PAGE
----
This is done by consistently lowering the arbitrary cut-off point for initiating medication: hence in the various guidelines published in the past few years, where 'normal' cholesterol has been whittled down from 5.5 to 4 mmol/l, while the previous definition of diabetes (blood sugar greater than 7.9) has been reduced to 7.1. Similarly with hypertension, where the previous starting point for automatic treatment, at 160/100, has been reduced to 140/90.
This incentive to over-treat is further compounded by reference to a 'cardiovascular risk' assessment formula, which is based on highly complex statistical calculations - according to which, treatment is advised for virtually everyone over the age of 60, even where blood pressure or cholesterol levels are normal or only slightly elevated.
Family doctors may rightly query, on commonsensical grounds, the clinical meaningfulness of these targets, or indeed be concerned at their potential for iatrogenic harm - but none the less are compelled, within their contractural arrangements, to adhere to them.
It's frequently reiterated that all those targets are 'evidence based' - that is, grounded in the findings of such well-publicised clinical trials as a recent paper from Oxford University researchers purporting to show that everyone over the age of 50 should be taking cholesterol-lowering statins. These clinical trials are indeed massive, involving tens of thousands of participants - but because the benefits they seek to demonstrate are so small,, huge numbers are needed to show they exist at all.
And being very costly, they must be paid for and organised by drug companies - whose interpretation of their findings is inevitably coloured by the prospect of billions of pounds' revenue, generated by the mass prescription of those remedies whose efficacy they are intended to evaluate.
The family doctors' contract may have originated with good intentions but it has transmuted into a monster - distrating doctors' attention from responding to the complex needs of their patients in favour of the mass prescription of these drugs on which their income so closely depends.
A decade from now it will be seen as such, but in the meantime everyone can do themselves a favour by insisting that 'less is more' - the fewer drugs they are taking the better.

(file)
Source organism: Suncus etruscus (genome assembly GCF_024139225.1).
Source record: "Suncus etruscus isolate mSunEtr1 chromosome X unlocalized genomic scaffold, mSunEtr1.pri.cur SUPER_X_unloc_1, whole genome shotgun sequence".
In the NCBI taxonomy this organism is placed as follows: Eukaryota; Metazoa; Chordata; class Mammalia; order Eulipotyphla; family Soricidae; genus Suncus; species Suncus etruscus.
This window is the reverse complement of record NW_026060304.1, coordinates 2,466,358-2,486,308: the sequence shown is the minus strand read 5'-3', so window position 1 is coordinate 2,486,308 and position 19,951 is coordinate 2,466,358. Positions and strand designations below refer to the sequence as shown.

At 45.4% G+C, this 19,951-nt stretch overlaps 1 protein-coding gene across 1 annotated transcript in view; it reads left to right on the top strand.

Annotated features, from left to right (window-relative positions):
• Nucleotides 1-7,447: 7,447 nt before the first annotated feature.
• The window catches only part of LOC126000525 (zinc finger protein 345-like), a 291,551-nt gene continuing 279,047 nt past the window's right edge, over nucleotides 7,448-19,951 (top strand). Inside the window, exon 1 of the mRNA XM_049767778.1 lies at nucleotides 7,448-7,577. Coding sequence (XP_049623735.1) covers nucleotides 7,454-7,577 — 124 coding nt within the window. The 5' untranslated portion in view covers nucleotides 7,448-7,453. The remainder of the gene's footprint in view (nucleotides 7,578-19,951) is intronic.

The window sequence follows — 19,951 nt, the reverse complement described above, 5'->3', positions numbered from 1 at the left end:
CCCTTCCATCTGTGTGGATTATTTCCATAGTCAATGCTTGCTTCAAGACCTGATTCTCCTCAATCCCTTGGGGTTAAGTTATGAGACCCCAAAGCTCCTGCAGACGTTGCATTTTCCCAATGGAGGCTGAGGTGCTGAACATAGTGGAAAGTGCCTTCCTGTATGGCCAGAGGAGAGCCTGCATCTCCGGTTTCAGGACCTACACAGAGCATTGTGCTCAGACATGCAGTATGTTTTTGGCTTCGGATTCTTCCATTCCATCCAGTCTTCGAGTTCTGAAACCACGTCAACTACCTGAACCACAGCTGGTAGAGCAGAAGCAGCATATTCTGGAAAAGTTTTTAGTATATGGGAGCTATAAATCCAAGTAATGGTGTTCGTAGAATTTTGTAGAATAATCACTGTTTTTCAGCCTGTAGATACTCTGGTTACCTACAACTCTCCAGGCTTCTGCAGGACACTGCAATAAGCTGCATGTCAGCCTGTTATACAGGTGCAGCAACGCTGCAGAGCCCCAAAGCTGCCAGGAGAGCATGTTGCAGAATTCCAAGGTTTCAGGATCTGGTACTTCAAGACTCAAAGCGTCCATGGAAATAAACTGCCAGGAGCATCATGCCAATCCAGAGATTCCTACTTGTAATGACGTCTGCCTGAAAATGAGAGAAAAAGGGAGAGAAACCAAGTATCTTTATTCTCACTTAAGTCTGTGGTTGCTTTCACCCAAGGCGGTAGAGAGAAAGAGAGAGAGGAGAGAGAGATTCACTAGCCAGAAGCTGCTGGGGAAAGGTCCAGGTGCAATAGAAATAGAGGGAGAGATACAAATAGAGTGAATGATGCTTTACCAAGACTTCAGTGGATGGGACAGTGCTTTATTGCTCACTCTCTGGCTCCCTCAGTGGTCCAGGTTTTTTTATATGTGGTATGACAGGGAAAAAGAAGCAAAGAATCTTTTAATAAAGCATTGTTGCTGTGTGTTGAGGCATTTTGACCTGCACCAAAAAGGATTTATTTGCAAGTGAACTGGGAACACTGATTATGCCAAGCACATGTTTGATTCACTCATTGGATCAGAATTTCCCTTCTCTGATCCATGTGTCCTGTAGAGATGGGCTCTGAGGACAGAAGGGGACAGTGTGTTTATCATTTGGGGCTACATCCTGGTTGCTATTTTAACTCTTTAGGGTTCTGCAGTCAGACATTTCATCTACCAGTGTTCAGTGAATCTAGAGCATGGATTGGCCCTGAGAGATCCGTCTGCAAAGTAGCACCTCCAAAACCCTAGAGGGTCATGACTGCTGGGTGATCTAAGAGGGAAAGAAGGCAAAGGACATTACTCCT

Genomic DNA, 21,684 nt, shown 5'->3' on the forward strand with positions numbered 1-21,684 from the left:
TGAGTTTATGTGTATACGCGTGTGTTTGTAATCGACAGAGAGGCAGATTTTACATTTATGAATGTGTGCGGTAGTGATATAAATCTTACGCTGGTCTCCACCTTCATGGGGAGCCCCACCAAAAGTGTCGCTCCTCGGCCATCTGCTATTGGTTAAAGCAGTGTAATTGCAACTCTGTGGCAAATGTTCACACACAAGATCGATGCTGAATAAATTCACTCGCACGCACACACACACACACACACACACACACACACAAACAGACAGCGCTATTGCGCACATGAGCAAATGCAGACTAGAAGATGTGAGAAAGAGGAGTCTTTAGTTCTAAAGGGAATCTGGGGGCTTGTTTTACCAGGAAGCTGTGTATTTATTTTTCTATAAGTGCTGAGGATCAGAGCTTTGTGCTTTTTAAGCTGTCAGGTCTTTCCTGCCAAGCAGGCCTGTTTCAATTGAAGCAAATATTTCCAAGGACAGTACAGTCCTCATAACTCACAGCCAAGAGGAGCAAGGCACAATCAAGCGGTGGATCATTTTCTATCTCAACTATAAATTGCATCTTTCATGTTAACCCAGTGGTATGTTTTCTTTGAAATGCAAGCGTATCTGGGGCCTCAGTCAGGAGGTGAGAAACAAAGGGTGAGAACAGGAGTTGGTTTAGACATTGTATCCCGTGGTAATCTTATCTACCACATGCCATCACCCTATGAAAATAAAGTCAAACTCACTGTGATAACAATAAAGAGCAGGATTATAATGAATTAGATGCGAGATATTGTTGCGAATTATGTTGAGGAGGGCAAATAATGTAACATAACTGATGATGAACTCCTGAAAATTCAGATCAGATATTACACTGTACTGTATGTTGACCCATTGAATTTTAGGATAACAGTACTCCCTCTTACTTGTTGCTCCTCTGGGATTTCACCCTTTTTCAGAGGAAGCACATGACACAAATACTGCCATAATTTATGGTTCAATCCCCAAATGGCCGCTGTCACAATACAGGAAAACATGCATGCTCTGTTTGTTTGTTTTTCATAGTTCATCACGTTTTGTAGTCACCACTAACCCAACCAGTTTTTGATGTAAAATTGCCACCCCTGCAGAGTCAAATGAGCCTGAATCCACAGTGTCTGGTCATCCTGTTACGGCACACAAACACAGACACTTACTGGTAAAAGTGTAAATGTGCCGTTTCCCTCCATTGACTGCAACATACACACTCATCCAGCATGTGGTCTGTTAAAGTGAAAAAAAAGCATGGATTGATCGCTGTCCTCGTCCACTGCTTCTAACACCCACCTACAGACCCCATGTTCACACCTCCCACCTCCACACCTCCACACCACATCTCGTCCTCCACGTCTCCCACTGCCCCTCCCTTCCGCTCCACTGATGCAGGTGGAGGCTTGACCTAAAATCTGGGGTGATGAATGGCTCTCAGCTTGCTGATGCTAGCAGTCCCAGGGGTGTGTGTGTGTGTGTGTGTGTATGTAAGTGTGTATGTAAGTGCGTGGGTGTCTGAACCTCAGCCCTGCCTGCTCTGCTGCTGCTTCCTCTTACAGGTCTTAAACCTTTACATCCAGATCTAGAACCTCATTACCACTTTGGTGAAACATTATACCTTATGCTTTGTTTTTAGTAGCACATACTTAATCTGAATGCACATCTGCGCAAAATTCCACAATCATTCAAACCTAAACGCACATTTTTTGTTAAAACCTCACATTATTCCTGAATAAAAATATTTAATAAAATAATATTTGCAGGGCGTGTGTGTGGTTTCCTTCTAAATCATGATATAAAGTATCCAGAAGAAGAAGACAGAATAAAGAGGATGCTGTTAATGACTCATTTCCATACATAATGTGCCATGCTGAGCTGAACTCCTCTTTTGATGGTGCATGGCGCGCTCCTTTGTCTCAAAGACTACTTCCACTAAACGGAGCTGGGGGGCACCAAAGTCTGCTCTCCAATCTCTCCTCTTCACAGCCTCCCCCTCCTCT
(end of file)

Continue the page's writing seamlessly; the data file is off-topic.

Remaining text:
(From an article by James le Fanu)
Article in the paper today (Telegraph 21 Nov 12) says
"Routine health checks for over-40s do more harm than good, doctors warn".
They say the approach does not help people live longer, but does result in unnecessary worry and treatment.
The universal health check for the over-40s was introduced in 2009, under which scheme those between 40 and 74 are invited to their GP once every five years to have their blood pressure, weight and cholesterol levels checked, before being given advice about their way of life.
The hope is that people will eat more healthily and exercise more if they are told that they have a raised risk of heart disease, cutting death rates int he long term. Those with pressing health problems will also be offered treatment sooner.
But there has been found to be no consistent evidence that these checks improved health or reduced death rates, neither overall nor for cardiovascular or cancer causes.
All medical interventions can lead to harm with the possible harms including over-treatment, distress or injury from invasive follow-up tests, distress due to false positive test
results, false reassurance due to false negative test results.
Those who turned up for health checks tended to be better off and healthier, or the 'worried well', thus systematic health checks may not reach those who need prevention the most.
Having read the above article, which makes a great deal of sense, there is ather factor to consider which is that these tests have only been running since 2009. We are more likely to make a difference in the very long term, not over a short three years.
As the old joke says:
- Patient: Doctor, obesity runs in our family.
- Doctor: The problem is that no-one runs in your family!
Another view: http://iaindale.blogspot.co.uk/2006/01/exclusive-proof-that-patricia-hewitt.html